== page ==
mountain laurel of elko lake
Saturday, February 8 2020
Our household has developed such a large accumulation of liquid assets in recent weeks that Gretchen is once more itching to buy real estate, though not to extend our landlording empire. For years she's wanted a lake house, probably located in the Adirondacks. Recently, though, we'd learned that the nearby Catskills also has some lakes, and these are mostly located in Sullivan County (about an hour away to the southwest). Gretchen recently reached out to a realtor in Sullivan County to give our preferences for a parcel on a lake (either with or without existing buildings). She wanted a private location and enough area for our dogs to be offleash. Anything short of that and she wasn't interested. So the realtor came back with a parcel east of the hamlet of Livingston Manor that might be suitable. It was 35 acres with no buildings and a fair amount of lake frontage on a 65 acre pond called either Elko Lake or (on Google Maps) North Pond. That puts it at about four times the size of Twenty Ninth Pond, the location of the cabin we've been going to every summer for the last four years.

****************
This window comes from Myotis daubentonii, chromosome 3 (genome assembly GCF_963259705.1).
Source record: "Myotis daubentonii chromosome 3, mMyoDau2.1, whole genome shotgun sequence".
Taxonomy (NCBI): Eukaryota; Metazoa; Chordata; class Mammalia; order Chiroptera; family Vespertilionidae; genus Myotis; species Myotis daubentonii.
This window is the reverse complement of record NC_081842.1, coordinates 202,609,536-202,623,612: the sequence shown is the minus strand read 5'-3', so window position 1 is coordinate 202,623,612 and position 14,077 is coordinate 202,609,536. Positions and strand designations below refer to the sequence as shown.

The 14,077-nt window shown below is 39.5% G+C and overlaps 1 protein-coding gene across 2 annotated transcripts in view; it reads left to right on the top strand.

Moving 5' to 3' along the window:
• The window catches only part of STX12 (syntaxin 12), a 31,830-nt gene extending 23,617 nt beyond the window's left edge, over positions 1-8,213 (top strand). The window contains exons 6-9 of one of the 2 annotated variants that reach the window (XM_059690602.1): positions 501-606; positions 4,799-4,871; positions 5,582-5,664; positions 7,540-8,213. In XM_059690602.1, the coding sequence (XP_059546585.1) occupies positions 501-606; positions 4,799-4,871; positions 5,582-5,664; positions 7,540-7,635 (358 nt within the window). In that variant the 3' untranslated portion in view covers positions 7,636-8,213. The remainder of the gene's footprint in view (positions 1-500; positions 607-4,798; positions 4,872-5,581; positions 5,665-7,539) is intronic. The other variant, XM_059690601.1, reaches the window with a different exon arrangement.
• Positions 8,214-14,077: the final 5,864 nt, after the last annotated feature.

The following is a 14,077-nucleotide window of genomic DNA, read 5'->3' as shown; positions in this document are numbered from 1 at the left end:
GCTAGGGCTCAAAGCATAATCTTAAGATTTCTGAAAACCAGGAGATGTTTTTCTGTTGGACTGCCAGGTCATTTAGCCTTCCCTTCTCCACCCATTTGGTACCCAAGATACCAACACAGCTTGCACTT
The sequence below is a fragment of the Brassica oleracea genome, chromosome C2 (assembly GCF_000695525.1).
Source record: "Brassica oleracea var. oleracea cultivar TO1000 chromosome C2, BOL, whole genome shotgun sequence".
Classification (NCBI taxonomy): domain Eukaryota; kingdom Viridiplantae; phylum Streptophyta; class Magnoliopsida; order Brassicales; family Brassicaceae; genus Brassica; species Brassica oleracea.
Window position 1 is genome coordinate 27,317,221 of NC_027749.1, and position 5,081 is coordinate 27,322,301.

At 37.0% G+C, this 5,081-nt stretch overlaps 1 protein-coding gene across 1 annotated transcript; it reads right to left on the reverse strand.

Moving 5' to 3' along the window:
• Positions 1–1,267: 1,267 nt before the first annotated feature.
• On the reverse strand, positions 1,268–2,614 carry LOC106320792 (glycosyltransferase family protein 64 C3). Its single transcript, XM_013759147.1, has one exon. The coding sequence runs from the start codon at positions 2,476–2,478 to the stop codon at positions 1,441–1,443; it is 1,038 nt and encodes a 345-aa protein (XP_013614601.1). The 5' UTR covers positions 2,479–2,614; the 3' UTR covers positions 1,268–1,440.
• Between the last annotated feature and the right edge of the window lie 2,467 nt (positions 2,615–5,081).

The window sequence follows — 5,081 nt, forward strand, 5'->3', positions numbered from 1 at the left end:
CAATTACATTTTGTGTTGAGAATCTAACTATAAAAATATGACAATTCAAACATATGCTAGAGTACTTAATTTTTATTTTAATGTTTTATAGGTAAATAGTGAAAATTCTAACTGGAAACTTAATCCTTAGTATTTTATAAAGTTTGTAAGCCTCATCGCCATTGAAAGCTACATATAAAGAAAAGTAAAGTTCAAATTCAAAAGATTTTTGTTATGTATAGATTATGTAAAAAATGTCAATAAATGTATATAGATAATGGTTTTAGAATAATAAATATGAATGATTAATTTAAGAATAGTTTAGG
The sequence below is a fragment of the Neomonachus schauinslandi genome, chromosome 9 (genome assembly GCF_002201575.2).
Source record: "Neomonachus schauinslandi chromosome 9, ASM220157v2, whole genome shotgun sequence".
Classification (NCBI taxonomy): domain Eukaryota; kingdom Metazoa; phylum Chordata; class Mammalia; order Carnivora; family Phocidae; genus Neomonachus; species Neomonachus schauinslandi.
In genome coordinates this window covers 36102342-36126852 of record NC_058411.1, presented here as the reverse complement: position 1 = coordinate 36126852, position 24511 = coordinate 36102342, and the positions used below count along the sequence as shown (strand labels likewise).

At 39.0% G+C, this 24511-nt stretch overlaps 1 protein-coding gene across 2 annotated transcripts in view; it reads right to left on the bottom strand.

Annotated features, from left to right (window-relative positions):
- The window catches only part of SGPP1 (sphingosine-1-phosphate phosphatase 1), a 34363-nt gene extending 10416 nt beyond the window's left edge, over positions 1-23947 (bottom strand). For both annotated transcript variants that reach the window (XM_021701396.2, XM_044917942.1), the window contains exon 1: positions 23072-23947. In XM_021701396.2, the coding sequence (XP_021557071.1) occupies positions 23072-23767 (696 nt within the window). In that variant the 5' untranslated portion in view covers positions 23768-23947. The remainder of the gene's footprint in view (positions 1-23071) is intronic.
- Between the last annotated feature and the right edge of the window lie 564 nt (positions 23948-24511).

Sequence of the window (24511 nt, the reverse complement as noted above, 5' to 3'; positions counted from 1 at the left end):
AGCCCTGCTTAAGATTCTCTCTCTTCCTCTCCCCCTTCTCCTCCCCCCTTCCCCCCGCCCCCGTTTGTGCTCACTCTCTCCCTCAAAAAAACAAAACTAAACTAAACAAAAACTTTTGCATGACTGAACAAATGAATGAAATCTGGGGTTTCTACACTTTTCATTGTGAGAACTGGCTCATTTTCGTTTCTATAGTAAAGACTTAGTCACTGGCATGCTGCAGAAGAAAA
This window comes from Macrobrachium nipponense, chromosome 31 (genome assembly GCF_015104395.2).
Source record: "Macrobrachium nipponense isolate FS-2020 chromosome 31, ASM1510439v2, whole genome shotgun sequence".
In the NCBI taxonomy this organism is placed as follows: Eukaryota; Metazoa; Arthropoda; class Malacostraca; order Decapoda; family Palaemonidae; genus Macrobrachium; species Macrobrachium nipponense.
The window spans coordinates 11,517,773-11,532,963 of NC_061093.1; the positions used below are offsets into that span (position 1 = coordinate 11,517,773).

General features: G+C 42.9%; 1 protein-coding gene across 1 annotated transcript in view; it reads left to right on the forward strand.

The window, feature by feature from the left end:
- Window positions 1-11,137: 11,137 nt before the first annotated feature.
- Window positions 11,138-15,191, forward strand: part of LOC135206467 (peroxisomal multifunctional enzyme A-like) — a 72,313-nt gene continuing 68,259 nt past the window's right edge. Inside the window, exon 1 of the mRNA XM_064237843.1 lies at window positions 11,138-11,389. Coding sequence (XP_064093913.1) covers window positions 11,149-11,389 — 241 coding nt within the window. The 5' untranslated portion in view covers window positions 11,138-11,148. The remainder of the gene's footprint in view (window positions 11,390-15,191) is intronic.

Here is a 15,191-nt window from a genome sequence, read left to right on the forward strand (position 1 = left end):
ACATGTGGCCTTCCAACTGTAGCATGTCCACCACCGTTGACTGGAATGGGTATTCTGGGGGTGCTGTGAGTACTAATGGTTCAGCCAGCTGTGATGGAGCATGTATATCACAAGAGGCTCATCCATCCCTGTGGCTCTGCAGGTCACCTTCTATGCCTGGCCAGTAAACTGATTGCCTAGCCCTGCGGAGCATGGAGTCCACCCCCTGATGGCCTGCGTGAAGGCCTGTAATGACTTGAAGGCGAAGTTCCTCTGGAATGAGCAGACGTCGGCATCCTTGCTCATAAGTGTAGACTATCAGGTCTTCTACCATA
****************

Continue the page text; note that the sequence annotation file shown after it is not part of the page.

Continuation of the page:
We left on our real estate adventure a little after 10:00am, while the dogs were still off in the forest. (We thought we might be riding around in a realtor's car, so we didn't bring them). Our drive took us down to Ellenville and then west to Woodbourne on the often ruler-straight Route 52. I used to drive this route years ago, back when I was doing computer lab maintenance in the prisons for the Bard Prison Initiative. That part of Sullivan County is in complete shambles economically. In the early 20th Century, its proximity to New York City made it a popular vacation area, but in recent decades people in New York have overlooked the region, and it has fallen on hard times. This was true ten years ago when I used to drive to Woodbourne, and it's still true now. An indication of the state of the local economy is the nature of the billboards, which tend to feature public service messages promoting things like the reporting of elder abuse. When I used to drive to Woodbourne, I always went directly to the prison and rarely if ever ventured into its downtown. Today, though, as we drove past its shuttered storefronts, we both marveled with mouths agape. The main structure in the center of Woodbourne's downtown is a movie theatre, which is now boarded up and covered with graffiti, some of it in Hebrew characters. About the only industries in this region are the prison and the social services used by the many large families of Hasidic Jews.